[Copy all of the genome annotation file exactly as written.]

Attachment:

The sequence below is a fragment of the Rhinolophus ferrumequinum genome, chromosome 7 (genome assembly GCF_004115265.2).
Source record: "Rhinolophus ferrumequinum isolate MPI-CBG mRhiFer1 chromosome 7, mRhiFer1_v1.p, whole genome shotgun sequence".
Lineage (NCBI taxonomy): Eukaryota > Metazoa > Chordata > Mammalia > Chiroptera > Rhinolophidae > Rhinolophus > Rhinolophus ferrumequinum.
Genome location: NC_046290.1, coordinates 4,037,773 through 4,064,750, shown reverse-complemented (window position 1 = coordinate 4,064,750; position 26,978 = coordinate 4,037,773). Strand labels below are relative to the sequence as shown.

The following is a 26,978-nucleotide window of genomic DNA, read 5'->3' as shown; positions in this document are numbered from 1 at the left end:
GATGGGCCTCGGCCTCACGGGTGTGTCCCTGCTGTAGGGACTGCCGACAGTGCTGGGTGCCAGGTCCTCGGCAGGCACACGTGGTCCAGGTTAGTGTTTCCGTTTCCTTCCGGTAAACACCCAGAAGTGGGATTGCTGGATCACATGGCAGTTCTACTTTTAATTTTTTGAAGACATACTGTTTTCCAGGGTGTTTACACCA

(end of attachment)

The sequence below is a fragment of the Rhinolophus ferrumequinum genome, chromosome 7 (genome assembly GCF_004115265.2).
Source record: "Rhinolophus ferrumequinum isolate MPI-CBG mRhiFer1 chromosome 7, mRhiFer1_v1.p, whole genome shotgun sequence".
Lineage (NCBI taxonomy): Eukaryota > Metazoa > Chordata > Mammalia > Chiroptera > Rhinolophidae > Rhinolophus > Rhinolophus ferrumequinum.
Genome location: NC_046290.1, coordinates 4,037,773 through 4,064,750, shown reverse-complemented (window position 1 = coordinate 4,064,750; position 26,978 = coordinate 4,037,773). Strand labels below are relative to the sequence as shown.

The following is a 26,978-nucleotide window of genomic DNA, read 5'->3' as shown; positions in this document are numbered from 1 at the left end:
GATGGGCCTCGGCCTCACGGGTGTGTCCCTGCTGTAGGGACTGCCGACAGTGCTGGGTGCCAGGTCCTCGGCAGGCACACGTGGTCCAGGTTAGTGTTTCCGTTTCCTTCCGGTAAACACCCAGAAGTGGGATTGCTGGATCACATGGCAGTTCTACTTTTAATTTTTTGAAGACATACTGTTTTCCAGGGTGTTTACACCA